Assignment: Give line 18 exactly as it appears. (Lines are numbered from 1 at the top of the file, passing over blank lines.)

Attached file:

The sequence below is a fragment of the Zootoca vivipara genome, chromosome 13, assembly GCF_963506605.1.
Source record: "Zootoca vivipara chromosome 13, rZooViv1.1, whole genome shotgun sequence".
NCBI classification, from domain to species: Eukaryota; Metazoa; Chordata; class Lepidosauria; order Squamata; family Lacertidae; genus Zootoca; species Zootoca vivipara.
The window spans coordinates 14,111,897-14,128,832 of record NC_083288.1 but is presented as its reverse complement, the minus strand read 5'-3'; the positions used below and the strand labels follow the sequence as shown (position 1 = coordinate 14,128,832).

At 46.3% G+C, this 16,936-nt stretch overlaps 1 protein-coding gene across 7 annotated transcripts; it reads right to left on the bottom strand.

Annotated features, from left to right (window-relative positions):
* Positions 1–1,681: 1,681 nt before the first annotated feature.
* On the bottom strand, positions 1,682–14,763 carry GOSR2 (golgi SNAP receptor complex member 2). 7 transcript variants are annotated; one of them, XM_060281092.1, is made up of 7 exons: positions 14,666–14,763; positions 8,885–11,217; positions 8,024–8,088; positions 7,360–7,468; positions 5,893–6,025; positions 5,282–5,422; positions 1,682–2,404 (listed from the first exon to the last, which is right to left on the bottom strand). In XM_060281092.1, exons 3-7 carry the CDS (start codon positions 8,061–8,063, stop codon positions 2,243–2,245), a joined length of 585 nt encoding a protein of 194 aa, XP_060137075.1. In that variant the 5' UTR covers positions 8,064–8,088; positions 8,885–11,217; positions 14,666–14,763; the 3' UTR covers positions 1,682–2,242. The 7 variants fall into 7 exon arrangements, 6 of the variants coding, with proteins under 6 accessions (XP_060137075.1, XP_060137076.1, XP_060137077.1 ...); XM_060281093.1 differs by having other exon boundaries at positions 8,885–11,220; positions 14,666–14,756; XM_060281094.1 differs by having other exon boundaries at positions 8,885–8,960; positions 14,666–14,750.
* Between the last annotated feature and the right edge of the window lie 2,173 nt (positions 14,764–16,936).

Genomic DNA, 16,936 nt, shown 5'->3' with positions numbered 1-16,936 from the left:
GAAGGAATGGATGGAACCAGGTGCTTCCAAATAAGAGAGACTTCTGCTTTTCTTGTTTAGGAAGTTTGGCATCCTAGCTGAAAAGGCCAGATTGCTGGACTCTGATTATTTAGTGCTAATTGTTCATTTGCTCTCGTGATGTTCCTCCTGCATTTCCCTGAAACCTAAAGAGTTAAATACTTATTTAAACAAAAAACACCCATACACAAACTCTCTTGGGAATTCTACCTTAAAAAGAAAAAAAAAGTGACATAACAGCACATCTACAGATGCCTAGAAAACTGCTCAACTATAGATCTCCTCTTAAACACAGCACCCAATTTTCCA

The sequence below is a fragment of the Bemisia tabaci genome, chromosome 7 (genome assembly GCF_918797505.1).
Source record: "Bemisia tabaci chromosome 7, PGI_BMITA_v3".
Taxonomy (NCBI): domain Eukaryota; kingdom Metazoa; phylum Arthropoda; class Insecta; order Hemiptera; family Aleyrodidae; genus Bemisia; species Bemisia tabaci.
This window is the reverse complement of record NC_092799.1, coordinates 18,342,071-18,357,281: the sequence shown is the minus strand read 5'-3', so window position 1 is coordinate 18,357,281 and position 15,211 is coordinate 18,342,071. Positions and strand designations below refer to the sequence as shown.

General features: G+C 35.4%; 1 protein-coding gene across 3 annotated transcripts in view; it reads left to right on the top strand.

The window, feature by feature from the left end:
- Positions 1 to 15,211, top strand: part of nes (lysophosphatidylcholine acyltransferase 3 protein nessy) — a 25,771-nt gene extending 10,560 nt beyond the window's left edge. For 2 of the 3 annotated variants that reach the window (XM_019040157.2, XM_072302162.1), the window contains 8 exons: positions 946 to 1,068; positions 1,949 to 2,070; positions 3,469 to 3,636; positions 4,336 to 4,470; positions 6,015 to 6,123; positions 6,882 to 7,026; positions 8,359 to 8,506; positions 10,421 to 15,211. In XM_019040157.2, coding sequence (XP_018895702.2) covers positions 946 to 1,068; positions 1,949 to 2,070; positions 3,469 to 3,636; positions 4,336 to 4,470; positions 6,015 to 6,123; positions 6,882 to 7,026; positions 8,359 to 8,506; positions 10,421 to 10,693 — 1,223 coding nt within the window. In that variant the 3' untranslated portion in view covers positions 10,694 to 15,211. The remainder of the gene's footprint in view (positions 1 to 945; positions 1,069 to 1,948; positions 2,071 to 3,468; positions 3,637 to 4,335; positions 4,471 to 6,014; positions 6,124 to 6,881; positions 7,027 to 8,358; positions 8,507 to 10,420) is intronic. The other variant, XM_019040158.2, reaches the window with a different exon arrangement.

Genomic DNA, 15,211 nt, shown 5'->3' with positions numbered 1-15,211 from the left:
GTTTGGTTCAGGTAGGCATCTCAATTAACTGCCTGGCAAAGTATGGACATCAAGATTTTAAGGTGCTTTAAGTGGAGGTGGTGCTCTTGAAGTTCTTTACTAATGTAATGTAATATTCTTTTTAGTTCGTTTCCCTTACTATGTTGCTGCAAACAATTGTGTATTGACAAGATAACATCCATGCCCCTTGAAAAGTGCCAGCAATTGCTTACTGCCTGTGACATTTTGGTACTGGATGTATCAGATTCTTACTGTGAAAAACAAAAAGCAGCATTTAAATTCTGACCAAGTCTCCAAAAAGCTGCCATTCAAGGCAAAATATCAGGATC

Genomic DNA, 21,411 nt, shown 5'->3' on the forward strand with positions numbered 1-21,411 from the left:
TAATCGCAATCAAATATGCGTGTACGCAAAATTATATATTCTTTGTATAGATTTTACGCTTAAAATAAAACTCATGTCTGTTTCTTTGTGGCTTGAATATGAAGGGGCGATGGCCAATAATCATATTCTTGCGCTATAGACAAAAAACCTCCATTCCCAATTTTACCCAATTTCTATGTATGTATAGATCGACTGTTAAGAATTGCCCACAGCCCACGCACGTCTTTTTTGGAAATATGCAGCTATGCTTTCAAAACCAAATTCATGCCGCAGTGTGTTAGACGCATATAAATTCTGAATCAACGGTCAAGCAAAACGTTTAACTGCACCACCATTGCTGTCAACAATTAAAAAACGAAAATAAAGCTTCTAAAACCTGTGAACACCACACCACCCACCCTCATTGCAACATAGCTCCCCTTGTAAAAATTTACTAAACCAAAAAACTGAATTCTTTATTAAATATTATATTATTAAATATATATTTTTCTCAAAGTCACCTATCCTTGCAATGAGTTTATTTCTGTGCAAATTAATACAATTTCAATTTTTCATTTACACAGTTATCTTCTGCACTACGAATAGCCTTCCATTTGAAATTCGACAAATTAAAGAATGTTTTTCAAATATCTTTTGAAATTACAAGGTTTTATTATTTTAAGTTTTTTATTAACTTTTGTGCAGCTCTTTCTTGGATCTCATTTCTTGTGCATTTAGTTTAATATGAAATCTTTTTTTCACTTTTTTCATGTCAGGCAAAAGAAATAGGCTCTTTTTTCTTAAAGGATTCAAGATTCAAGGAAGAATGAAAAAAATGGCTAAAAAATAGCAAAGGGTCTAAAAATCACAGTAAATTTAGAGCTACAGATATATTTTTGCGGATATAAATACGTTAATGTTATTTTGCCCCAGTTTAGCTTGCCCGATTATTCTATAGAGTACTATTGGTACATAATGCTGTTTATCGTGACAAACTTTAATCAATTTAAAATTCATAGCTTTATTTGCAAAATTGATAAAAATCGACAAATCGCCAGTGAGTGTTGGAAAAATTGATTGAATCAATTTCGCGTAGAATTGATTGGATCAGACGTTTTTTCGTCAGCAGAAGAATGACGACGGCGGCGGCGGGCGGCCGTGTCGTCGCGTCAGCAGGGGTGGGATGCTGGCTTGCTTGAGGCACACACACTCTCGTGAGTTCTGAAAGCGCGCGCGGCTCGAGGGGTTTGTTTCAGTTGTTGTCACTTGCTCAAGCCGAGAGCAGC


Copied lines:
- Positions 1 to 15,211, top strand: part of nes (lysophosphatidylcholine acyltransferase 3 protein nessy) — a 25,771-nt gene extending 10,560 nt beyond the window's left edge. For 2 of the 3 annotated variants that reach the window (XM_019040157.2, XM_072302162.1), the window contains 8 exons: positions 946 to 1,068; positions 1,949 to 2,070; positions 3,469 to 3,636; positions 4,336 to 4,470; positions 6,015 to 6,123; positions 6,882 to 7,026; positions 8,359 to 8,506; positions 10,421 to 15,211. In XM_019040157.2, coding sequence (XP_018895702.2) covers positions 946 to 1,068; positions 1,949 to 2,070; positions 3,469 to 3,636; positions 4,336 to 4,470; positions 6,015 to 6,123; positions 6,882 to 7,026; positions 8,359 to 8,506; positions 10,421 to 10,693 — 1,223 coding nt within the window. In that variant the 3' untranslated portion in view covers positions 10,694 to 15,211. The remainder of the gene's footprint in view (positions 1 to 945; positions 1,069 to 1,948; positions 2,071 to 3,468; positions 3,637 to 4,335; positions 4,471 to 6,014; positions 6,124 to 6,881; positions 7,027 to 8,358; positions 8,507 to 10,420) is intronic. The other variant, XM_019040158.2, reaches the window with a different exon arrangement.